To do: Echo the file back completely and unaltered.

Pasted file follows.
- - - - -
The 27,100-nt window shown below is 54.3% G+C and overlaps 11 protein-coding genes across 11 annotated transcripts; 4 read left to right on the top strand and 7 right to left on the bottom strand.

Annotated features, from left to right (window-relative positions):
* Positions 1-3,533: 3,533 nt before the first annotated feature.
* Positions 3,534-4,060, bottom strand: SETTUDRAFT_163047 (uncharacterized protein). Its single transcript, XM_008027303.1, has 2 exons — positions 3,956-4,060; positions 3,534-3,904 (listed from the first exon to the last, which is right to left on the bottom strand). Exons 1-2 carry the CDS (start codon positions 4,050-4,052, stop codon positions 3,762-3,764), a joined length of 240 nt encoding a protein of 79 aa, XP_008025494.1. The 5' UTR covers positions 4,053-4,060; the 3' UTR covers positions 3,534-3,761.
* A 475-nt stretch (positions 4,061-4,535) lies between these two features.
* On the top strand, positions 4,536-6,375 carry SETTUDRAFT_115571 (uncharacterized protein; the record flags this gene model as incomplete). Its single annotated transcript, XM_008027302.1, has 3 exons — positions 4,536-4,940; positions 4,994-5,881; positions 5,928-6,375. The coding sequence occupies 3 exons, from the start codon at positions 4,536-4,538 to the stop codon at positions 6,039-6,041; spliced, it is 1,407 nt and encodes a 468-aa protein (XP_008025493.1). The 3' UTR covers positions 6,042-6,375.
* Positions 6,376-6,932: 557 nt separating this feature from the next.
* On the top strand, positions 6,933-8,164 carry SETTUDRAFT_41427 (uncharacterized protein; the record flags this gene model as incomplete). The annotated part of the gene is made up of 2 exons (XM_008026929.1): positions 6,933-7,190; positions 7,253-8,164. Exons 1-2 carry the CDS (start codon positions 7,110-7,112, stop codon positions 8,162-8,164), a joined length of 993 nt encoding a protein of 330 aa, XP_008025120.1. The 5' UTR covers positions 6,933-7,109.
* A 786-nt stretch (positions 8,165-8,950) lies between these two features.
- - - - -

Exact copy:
The 27,100-nt window shown below is 54.3% G+C and overlaps 11 protein-coding genes across 11 annotated transcripts; 4 read left to right on the top strand and 7 right to left on the bottom strand.

Annotated features, from left to right (window-relative positions):
* Positions 1-3,533: 3,533 nt before the first annotated feature.
* Positions 3,534-4,060, bottom strand: SETTUDRAFT_163047 (uncharacterized protein). Its single transcript, XM_008027303.1, has 2 exons — positions 3,956-4,060; positions 3,534-3,904 (listed from the first exon to the last, which is right to left on the bottom strand). Exons 1-2 carry the CDS (start codon positions 4,050-4,052, stop codon positions 3,762-3,764), a joined length of 240 nt encoding a protein of 79 aa, XP_008025494.1. The 5' UTR covers positions 4,053-4,060; the 3' UTR covers positions 3,534-3,761.
* A 475-nt stretch (positions 4,061-4,535) lies between these two features.
* On the top strand, positions 4,536-6,375 carry SETTUDRAFT_115571 (uncharacterized protein; the record flags this gene model as incomplete). Its single annotated transcript, XM_008027302.1, has 3 exons — positions 4,536-4,940; positions 4,994-5,881; positions 5,928-6,375. The coding sequence occupies 3 exons, from the start codon at positions 4,536-4,538 to the stop codon at positions 6,039-6,041; spliced, it is 1,407 nt and encodes a 468-aa protein (XP_008025493.1). The 3' UTR covers positions 6,042-6,375.
* Positions 6,376-6,932: 557 nt separating this feature from the next.
* On the top strand, positions 6,933-8,164 carry SETTUDRAFT_41427 (uncharacterized protein; the record flags this gene model as incomplete). The annotated part of the gene is made up of 2 exons (XM_008026929.1): positions 6,933-7,190; positions 7,253-8,164. Exons 1-2 carry the CDS (start codon positions 7,110-7,112, stop codon positions 8,162-8,164), a joined length of 993 nt encoding a protein of 330 aa, XP_008025120.1. The 5' UTR covers positions 6,933-7,109.
* A 786-nt stretch (positions 8,165-8,950) lies between these two features.